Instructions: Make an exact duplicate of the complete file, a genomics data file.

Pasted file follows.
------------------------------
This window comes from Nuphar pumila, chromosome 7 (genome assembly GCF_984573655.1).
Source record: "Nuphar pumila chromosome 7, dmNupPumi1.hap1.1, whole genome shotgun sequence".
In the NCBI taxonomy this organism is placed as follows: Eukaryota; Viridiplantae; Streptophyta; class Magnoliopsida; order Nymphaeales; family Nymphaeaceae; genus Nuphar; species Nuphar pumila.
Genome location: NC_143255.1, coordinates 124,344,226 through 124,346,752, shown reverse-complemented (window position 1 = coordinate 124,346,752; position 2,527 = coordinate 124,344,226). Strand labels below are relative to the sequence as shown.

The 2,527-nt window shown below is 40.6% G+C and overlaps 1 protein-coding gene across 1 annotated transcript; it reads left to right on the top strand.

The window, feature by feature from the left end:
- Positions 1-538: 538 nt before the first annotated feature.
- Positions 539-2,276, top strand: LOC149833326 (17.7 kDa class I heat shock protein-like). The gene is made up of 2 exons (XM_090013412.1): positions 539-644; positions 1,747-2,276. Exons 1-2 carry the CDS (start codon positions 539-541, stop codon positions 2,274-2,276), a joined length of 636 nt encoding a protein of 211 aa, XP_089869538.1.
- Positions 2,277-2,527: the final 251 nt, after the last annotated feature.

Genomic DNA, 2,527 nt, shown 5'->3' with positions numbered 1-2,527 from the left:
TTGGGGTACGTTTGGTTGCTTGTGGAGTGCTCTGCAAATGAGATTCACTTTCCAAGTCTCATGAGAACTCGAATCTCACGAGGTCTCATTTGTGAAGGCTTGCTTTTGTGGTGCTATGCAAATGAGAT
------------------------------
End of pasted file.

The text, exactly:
This window comes from Nuphar pumila, chromosome 7 (genome assembly GCF_984573655.1).
Source record: "Nuphar pumila chromosome 7, dmNupPumi1.hap1.1, whole genome shotgun sequence".
In the NCBI taxonomy this organism is placed as follows: Eukaryota; Viridiplantae; Streptophyta; class Magnoliopsida; order Nymphaeales; family Nymphaeaceae; genus Nuphar; species Nuphar pumila.
Genome location: NC_143255.1, coordinates 124,344,226 through 124,346,752, shown reverse-complemented (window position 1 = coordinate 124,346,752; position 2,527 = coordinate 124,344,226). Strand labels below are relative to the sequence as shown.

The 2,527-nt window shown below is 40.6% G+C and overlaps 1 protein-coding gene across 1 annotated transcript; it reads left to right on the top strand.

The window, feature by feature from the left end:
- Positions 1-538: 538 nt before the first annotated feature.
- Positions 539-2,276, top strand: LOC149833326 (17.7 kDa class I heat shock protein-like). The gene is made up of 2 exons (XM_090013412.1): positions 539-644; positions 1,747-2,276. Exons 1-2 carry the CDS (start codon positions 539-541, stop codon positions 2,274-2,276), a joined length of 636 nt encoding a protein of 211 aa, XP_089869538.1.
- Positions 2,277-2,527: the final 251 nt, after the last annotated feature.

Genomic DNA, 2,527 nt, shown 5'->3' with positions numbered 1-2,527 from the left:
TTGGGGTACGTTTGGTTGCTTGTGGAGTGCTCTGCAAATGAGATTCACTTTCCAAGTCTCATGAGAACTCGAATCTCACGAGGTCTCATTTGTGAAGGCTTGCTTTTGTGGTGCTATGCAAATGAGAT